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The Private Life of Henry VIII is a 1933 British film directed and co-produced by Alexander Korda and starring Charles Laughton, Robert Donat, Merle Oberon and Elsa Lanchester. It was written by Lajos Bíró and Arthur Wimperis for London Film Productions, Korda's production company. The film, which focuses on the marriages of King Henry VIII of England, was a major international success, establishing Korda as a leading filmmaker and Laughton as a box-office star.

<i>Bride of Frankenstein</i> 1935 film by James Whale

Bride of Frankenstein is a 1935 American science fiction horror film, and the first sequel to Universal Pictures' 1931 film Frankenstein. As with the first film, Bride of Frankenstein was directed by James Whale starring Boris Karloff as the Monster and Colin Clive as Dr. Frankenstein. The sequel features Elsa Lanchester in the dual role of Mary Shelley and the bride. Colin Clive reprises his role as Henry Frankenstein, and Ernest Thesiger plays the role of Doctor Septimus Pretorius. Oliver Peters Heggie plays the role of the old blind hermit.

<span class="mw-page-title-main">James Mason</span> British actor (1909–1984)

James Neville Mason was an English actor. He achieved considerable success in British cinema before becoming a star in Hollywood. He was the top box-office attraction in the UK in 1944 and 1945; his British films included The Seventh Veil (1945) and The Wicked Lady (1945). He starred in Odd Man Out (1947), the first recipient of the BAFTA Award for Best British Film.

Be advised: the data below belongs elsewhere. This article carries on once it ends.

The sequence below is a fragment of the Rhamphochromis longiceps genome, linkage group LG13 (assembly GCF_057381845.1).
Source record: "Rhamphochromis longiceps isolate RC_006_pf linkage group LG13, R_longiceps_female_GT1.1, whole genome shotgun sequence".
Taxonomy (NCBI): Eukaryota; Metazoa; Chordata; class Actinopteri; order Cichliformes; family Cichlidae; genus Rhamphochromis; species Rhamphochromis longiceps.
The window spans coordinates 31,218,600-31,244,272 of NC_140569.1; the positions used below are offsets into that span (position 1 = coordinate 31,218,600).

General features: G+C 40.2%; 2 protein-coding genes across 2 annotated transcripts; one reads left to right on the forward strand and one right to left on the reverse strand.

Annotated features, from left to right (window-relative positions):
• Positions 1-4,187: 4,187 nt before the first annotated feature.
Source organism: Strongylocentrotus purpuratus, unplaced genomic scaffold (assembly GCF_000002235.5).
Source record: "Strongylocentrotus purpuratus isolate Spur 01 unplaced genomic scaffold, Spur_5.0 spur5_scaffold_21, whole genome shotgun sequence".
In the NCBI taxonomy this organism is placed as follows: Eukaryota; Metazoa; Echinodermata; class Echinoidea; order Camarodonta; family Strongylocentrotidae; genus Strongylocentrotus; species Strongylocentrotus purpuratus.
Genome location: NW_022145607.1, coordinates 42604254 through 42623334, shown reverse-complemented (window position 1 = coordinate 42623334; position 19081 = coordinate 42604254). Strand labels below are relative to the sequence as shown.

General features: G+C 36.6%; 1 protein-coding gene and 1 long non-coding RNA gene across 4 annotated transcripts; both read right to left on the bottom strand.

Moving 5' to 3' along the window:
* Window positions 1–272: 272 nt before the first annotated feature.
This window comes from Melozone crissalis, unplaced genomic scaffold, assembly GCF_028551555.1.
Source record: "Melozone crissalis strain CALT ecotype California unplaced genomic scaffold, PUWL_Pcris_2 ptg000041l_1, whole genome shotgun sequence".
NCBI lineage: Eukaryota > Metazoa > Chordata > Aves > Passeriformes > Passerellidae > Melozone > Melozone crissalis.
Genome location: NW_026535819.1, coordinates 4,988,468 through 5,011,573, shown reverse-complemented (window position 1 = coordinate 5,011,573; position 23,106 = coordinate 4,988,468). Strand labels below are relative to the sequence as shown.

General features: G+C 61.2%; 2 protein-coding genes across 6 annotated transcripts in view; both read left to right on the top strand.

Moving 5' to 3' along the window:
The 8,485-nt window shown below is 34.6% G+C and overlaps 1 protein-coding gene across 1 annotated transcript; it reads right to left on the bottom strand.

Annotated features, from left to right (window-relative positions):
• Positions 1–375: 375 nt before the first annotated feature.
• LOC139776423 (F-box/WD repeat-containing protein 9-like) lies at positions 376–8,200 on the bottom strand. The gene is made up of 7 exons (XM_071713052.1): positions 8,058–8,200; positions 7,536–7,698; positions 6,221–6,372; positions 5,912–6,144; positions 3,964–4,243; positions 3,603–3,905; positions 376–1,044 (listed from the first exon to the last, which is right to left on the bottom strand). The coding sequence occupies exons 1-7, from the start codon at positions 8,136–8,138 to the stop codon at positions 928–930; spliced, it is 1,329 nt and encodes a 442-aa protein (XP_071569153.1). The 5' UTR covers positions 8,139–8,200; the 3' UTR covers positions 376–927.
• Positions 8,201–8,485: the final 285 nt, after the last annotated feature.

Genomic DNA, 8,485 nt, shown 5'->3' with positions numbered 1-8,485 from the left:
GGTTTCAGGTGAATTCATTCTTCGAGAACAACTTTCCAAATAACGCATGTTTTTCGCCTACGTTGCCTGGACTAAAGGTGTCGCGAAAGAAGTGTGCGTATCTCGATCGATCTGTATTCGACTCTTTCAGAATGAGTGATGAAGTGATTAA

<i>The Night of the Hunter</i> (film) 1955 film by Charles Laughton

The Night of the Hunter is a 1955 American film noir thriller directed by Charles Laughton and starring Robert Mitchum, Shelley Winters and Lillian Gish. The screenplay by James Agee was based on the 1953 novel of the same name by Davis Grubb. The plot involves a serial killer (Mitchum) who poses as a preacher and pursues two children in an attempt to get his hands on $10,000 of stolen cash hidden by their late father.

<span class="mw-page-title-main">Charles Boyer</span> French-American actor (1899–1978)

Charles Boyer was a French-American actor who appeared in more than 80 films between 1920 and 1976. After receiving an education in drama, Boyer started on the stage, but he found his success in American films during the 1930s. His memorable performances were among the era's most highly praised, in romantic dramas such as The Garden of Allah (1936), Algiers (1938), and Love Affair (1939), as well as the mystery-thriller Gaslight (1944). He received four Oscar nominations for Best Actor. He also appeared as himself on the CBS sitcom I Love Lucy.

<span class="mw-page-title-main">Elsa Lanchester</span> British-American actress (1902–1986)

Elsa Sullivan Lanchester was a British actress with a long career in theatre, film and television.